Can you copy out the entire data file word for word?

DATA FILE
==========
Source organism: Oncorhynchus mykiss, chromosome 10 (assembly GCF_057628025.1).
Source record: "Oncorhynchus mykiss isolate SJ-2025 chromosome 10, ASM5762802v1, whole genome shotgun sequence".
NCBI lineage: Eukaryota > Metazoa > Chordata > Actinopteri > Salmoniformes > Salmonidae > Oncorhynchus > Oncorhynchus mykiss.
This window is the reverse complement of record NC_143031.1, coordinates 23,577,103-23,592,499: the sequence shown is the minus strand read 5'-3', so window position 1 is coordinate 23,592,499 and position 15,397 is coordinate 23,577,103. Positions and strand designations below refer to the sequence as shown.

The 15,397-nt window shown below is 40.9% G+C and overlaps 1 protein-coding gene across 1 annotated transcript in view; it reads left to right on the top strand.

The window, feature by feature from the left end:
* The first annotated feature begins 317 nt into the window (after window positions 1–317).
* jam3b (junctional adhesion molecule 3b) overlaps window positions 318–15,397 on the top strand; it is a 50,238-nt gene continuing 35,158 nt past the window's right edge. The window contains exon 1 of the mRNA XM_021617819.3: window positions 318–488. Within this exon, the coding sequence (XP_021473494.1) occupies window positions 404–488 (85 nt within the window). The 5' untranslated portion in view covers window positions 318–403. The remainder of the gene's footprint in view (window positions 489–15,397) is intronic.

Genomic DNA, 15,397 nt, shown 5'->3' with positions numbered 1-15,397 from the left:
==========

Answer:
Source organism: Oncorhynchus mykiss, chromosome 10 (assembly GCF_057628025.1).
Source record: "Oncorhynchus mykiss isolate SJ-2025 chromosome 10, ASM5762802v1, whole genome shotgun sequence".
NCBI lineage: Eukaryota > Metazoa > Chordata > Actinopteri > Salmoniformes > Salmonidae > Oncorhynchus > Oncorhynchus mykiss.
This window is the reverse complement of record NC_143031.1, coordinates 23,577,103-23,592,499: the sequence shown is the minus strand read 5'-3', so window position 1 is coordinate 23,592,499 and position 15,397 is coordinate 23,577,103. Positions and strand designations below refer to the sequence as shown.

The 15,397-nt window shown below is 40.9% G+C and overlaps 1 protein-coding gene across 1 annotated transcript in view; it reads left to right on the top strand.

The window, feature by feature from the left end:
* The first annotated feature begins 317 nt into the window (after window positions 1–317).
* jam3b (junctional adhesion molecule 3b) overlaps window positions 318–15,397 on the top strand; it is a 50,238-nt gene continuing 35,158 nt past the window's right edge. The window contains exon 1 of the mRNA XM_021617819.3: window positions 318–488. Within this exon, the coding sequence (XP_021473494.1) occupies window positions 404–488 (85 nt within the window). The 5' untranslated portion in view covers window positions 318–403. The remainder of the gene's footprint in view (window positions 489–15,397) is intronic.

Genomic DNA, 15,397 nt, shown 5'->3' with positions numbered 1-15,397 from the left: